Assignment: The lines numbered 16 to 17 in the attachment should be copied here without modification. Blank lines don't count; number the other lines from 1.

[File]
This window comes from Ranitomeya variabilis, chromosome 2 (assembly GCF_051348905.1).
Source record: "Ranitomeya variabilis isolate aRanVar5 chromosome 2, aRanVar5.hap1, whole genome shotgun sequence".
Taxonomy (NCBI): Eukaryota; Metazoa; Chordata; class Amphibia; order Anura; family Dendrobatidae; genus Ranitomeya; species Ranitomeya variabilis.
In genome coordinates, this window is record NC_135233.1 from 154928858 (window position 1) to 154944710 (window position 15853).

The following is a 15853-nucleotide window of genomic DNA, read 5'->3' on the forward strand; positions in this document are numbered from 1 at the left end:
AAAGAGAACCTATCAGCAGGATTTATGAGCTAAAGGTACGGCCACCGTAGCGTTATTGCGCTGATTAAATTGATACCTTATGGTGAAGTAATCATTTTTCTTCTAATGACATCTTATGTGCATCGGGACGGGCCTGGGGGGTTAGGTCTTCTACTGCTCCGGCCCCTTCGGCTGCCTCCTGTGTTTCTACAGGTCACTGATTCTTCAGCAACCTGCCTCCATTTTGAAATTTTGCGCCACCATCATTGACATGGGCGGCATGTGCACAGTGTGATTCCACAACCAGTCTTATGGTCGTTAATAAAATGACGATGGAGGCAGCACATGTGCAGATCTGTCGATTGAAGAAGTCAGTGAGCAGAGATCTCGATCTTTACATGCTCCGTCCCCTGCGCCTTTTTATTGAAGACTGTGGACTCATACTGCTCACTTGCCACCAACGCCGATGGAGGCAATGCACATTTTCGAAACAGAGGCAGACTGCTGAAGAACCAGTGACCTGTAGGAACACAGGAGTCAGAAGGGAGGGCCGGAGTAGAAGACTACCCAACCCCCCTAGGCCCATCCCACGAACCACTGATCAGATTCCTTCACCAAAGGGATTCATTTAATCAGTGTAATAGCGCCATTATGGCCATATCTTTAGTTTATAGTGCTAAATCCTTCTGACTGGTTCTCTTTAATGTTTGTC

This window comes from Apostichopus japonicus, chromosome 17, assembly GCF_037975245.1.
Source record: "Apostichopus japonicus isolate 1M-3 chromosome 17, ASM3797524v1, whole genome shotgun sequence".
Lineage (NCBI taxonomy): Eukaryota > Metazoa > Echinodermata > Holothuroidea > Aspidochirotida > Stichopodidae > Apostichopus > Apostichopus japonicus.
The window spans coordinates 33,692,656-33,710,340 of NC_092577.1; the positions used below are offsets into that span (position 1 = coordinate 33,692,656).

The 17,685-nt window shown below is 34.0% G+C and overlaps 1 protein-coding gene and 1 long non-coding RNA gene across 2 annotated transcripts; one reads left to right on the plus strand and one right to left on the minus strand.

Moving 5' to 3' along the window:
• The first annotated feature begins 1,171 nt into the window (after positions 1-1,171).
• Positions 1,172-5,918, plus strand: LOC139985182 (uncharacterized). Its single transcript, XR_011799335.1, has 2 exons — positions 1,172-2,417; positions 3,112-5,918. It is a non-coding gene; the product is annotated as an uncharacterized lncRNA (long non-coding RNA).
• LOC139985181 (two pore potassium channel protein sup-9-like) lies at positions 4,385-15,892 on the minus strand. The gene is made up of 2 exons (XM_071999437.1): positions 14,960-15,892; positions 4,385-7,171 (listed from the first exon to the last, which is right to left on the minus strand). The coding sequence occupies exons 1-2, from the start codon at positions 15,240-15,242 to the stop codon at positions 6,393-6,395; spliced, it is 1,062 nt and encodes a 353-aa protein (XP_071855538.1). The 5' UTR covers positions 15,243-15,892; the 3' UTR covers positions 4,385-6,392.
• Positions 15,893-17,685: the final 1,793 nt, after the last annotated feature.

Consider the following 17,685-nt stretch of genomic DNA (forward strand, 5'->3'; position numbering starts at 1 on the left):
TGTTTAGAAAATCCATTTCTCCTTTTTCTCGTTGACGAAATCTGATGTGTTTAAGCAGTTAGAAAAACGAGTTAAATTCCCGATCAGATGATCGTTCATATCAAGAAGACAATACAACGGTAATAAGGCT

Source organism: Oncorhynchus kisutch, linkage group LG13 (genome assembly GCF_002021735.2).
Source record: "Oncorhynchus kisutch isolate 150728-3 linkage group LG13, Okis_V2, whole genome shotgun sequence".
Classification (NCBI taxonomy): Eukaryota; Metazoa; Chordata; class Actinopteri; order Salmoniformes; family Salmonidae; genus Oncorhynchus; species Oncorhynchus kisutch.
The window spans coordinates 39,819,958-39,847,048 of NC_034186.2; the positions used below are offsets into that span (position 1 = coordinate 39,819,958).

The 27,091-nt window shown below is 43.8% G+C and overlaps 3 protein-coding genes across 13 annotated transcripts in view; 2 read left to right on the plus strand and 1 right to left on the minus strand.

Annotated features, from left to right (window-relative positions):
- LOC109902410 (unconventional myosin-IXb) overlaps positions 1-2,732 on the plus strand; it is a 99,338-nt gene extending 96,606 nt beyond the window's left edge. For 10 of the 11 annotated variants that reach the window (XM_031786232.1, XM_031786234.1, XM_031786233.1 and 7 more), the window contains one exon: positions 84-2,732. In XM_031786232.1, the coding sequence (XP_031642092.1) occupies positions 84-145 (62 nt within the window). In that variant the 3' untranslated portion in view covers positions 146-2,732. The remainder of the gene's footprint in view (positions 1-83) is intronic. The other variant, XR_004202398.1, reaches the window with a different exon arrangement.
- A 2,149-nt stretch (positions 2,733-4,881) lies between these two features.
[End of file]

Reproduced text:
• Positions 15,893-17,685: the final 1,793 nt, after the last annotated feature.

Consider the following 17,685-nt stretch of genomic DNA (forward strand, 5'->3'; position numbering starts at 1 on the left):